A high-tech urban forest
"Every city in the San Joaquin Valley depends on trees," arborist Scott Essin told us. "Shade trees can take 20° off the temperature on a hot summer day."
Essin is right (at least if you compare the temperatures of shaded and unshaded surfaces). That's one reason his city, Stockton, takes its shade trees so seriously: They help cool down the San Joaquin Valley's famously hot summers.
Stockton began a concerted municipal tree-planting program in the 1920s. Today, the city lists each of its 100,000 trees in a database whose individual entries look something like medical records, cataloging everything from planting and pruning dates to calls for maintenance. You can see the result when you drive through town: Even modest neighborhoods look gracious when large shade trees line the sidewalks.
For such a tree program to be successful, city government has to be committed for decades, and zealously protect its budget for maintenance and replacement. (Stockton plants about 2,500 new trees per year.) That can be tough, since city administrators know cuts to the green budget are rarely noticed in the short term.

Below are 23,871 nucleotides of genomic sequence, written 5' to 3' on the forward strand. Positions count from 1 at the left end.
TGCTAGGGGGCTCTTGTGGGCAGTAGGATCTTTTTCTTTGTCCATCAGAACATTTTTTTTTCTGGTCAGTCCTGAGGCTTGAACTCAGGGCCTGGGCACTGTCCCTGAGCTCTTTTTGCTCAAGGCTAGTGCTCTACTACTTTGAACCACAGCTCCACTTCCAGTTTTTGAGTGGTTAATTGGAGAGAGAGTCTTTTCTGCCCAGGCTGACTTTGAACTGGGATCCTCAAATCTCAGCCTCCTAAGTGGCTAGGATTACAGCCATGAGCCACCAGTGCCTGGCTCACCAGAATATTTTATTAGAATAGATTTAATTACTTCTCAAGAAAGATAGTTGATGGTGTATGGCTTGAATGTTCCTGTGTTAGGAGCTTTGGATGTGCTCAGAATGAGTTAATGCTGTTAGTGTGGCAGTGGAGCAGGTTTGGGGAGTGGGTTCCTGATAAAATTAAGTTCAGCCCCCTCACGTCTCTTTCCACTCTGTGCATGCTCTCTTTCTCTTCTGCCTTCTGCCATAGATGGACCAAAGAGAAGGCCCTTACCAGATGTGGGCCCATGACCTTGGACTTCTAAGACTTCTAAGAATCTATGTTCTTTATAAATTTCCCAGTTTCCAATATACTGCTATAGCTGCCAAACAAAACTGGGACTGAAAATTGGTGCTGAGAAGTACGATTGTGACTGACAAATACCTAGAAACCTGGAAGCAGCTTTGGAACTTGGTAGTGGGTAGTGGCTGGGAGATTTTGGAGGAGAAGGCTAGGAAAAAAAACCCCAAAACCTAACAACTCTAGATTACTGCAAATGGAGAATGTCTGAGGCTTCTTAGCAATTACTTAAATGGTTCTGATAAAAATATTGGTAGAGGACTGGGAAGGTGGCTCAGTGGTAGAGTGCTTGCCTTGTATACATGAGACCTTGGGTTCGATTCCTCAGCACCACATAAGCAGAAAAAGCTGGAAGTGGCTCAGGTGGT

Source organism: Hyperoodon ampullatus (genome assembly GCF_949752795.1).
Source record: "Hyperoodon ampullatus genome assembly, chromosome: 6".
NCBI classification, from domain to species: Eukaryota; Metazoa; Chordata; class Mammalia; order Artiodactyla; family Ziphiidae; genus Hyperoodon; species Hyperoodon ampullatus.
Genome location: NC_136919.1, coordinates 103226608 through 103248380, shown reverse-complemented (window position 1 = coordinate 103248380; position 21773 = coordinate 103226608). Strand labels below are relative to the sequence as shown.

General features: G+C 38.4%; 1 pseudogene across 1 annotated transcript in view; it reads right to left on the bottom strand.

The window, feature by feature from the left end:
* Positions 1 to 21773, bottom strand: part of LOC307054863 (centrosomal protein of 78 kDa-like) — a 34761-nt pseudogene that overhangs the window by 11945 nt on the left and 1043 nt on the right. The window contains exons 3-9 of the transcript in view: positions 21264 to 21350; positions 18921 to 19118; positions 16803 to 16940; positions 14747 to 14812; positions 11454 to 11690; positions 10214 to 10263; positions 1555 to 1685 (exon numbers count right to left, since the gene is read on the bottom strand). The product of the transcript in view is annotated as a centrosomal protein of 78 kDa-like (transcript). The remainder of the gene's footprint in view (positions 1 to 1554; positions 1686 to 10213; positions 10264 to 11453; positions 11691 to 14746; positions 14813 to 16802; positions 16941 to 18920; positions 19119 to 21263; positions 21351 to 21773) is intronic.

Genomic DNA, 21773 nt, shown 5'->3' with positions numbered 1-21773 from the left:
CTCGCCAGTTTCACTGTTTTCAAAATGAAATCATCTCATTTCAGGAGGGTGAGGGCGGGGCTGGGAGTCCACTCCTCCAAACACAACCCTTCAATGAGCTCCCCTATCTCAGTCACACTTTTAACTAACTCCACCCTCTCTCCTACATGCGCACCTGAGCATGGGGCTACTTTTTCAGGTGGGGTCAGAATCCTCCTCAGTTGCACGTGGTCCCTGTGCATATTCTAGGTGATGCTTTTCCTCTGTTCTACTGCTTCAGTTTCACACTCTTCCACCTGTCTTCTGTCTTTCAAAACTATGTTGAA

But Stockton has persevered. Its commitment has paid off in a city filled with magnificent Chinese pistache, valley oak, and Modesto ash trees. Along with some 70 other species, they bear witness to the power of planning and patience. See for yourself by driving or bicycling Stockton's finest tree-lined streets any time after the first of April, when deciduous trees unfurl their leaves. - Jim McCausland
Stockton is preparing a street/tree map; pick one up weekdays at the Parks and Recreation Department: 6 Lindsay St.; (209) 937-8206.
Sacramento. The Sacramento Tree Foundation ( www.sactree.com) has planted a million trees in the last decade - and has plans to plant more.
El Segundo, California. Thirteen Brownie Girl Scouts planted a tree in this Los Angeles suburb back in 1987. That good deed sprouted into the Tree Musketeers ( www.treemusketeers.org).